Before rebuilding or installing new or reman calipers, always check the bleed valve first, to verify that it threads easily. You want to avoid going through the time involved in caliper and pad installation only to find out that you have a problem with the bleed valve as you begin to bleed the system. Also, check the hex size of all bleeder valves before you begin installation. It’s common, especially for some remanufactured calipers, to have bleed valves that feature a different hex size. Knowing that you have the correct line wrench(s) handy from the start will save time and aggravation.
In some cases, during the remanufacturing process, correcting damaged bleed valve female threads may have resulted in re-machining to a larger size, which may change the size of the hex (for example, original calipers may have featured bleed valves that require a 10 mm line wrench, but the reman caliper may feature a bleed valve hex size of 5/16-inch, etc.). Check this from the start to avoid the need to travel back and forth to your tool chest.
Sliding calipers that ride on smooth-wall guide pins must be inspected for cleanliness and smooth engagement of the pins to their bores. If guide pin boots are damaged, this is a clear indication that the pins are probably scored or rusty. Simply replace with new pins and new boots, applying a thin coat of high-temperature caliper pin grease prior to installation. Never install guide pins dry. If a caliper is not properly aligned to the rotor, this can result in dragging brakes. Caliper misalignment is usually caused by a distorted caliper bracket or severely warped rotors.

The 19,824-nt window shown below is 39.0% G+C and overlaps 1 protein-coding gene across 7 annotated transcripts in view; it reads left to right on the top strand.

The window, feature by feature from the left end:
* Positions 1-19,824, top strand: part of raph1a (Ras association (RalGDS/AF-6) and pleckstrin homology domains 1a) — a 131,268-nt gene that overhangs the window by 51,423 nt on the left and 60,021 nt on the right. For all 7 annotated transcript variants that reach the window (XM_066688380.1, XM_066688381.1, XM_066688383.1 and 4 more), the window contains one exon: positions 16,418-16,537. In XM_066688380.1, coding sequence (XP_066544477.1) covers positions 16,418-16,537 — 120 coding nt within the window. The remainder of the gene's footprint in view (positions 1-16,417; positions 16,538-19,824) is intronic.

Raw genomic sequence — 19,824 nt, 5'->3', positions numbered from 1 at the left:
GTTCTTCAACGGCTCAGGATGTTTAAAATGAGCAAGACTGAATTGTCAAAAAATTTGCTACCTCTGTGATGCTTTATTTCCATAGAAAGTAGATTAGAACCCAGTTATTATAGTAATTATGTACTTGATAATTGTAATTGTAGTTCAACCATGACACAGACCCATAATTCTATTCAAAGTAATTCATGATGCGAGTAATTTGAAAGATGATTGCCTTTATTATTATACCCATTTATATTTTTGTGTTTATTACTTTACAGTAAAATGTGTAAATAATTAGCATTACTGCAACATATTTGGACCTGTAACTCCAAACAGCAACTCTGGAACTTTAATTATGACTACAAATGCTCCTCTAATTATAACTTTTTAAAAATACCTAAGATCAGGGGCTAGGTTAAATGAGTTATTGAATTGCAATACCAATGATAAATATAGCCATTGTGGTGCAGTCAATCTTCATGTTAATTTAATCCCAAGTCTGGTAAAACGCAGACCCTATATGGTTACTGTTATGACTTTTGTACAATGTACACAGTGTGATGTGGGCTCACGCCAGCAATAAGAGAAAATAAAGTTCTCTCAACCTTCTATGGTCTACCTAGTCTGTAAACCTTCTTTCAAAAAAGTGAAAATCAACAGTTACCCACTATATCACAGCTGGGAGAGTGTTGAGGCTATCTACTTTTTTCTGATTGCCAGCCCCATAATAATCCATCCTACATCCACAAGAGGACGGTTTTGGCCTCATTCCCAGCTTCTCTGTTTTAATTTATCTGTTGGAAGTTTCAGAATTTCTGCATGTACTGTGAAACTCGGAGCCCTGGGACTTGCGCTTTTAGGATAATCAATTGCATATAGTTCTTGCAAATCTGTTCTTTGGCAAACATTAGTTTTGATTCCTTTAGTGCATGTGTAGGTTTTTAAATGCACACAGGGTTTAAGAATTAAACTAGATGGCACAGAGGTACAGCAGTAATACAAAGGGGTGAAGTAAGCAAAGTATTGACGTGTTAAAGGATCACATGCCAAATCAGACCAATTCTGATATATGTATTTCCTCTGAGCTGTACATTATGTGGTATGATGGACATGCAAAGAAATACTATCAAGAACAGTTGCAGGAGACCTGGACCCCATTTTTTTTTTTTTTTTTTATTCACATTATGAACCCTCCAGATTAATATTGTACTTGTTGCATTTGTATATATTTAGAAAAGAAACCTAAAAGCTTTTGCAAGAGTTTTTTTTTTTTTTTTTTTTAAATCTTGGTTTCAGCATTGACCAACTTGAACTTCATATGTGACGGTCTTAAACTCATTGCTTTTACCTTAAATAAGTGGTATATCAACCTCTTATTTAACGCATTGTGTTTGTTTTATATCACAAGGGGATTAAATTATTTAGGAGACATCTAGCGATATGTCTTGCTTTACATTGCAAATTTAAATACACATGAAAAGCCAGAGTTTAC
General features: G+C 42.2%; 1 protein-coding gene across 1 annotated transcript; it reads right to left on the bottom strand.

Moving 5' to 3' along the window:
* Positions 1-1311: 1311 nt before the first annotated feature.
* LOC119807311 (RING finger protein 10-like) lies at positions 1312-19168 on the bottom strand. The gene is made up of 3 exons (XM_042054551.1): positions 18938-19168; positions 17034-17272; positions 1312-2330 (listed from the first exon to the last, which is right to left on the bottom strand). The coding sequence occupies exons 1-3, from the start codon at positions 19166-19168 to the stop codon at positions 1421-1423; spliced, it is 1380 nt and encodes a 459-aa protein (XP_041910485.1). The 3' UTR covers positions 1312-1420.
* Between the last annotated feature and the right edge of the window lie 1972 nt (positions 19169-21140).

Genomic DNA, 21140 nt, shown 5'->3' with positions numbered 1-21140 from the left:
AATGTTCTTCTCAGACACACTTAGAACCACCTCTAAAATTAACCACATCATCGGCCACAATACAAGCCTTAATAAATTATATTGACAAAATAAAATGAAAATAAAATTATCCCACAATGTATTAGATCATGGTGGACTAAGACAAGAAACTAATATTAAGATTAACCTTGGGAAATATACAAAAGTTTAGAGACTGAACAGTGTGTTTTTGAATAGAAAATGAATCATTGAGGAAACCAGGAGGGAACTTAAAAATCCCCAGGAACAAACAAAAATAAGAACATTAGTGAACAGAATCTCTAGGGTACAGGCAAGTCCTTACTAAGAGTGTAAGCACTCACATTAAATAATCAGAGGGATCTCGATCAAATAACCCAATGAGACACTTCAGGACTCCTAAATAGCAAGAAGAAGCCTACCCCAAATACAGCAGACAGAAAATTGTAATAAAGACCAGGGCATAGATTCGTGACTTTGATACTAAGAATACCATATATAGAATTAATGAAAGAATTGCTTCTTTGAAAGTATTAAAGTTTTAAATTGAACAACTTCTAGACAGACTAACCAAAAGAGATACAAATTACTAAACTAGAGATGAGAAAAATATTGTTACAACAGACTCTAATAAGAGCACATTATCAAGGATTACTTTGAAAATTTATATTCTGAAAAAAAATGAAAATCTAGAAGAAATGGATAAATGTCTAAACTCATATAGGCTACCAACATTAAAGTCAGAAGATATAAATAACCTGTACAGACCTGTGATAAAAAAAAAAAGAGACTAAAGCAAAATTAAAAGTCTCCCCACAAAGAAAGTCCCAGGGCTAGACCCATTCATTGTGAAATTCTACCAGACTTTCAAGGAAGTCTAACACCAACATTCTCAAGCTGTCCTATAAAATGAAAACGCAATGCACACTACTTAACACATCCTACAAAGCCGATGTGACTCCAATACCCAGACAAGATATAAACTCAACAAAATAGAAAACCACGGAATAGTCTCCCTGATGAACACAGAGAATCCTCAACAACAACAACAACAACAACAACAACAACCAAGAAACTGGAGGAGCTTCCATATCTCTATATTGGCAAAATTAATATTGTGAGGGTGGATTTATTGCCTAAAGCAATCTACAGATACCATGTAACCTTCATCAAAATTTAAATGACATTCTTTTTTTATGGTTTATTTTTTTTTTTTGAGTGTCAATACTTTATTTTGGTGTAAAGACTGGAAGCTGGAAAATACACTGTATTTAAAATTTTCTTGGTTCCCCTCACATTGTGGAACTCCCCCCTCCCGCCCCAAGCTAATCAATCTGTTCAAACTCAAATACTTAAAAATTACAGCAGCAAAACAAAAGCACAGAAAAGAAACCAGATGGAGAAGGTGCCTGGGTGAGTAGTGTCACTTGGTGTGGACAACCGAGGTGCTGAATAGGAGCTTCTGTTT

When you encounter a low, sinking or spongy brake pedal, one suspect is the master cylinder. The cylinder may be bypassing, allowing fluid to leak past the piston seals internally, preventing a pressure buildup. This applies to all vehicles.
Master cylinders feature lip cup seals. This design allows for the seal to improve as the pressure increases.
Another feature of this seal is that it does not create a vacuum when the piston retracts.
As the pedal is depressed, the piston is pushed in the forward direction. The lip cup seal, attached to the primary piston, generates pressure in the primary chamber first, which in turn, forces the secondary piston forward, building pressure in the secondary chamber. As the pressure increases in both chambers, the edges of the seal are pressed against the bore of the master cylinder. As pressure increases, sealing is improved.
In the manufacturing process, the testing procedure for master cylinders is done at low pressure. Lip cup seals are more likely to fail under low pressure.
Perform an isolation test. Use the proper tool that won’t damage the flexible hydraulic brake hose, clamp off all brake hoses. Press down on the brake pedal, and if the pedal is low or spongy, remove the brake lines from the master cylinder, and install threaded plugs in the outlets (not plastic plugs).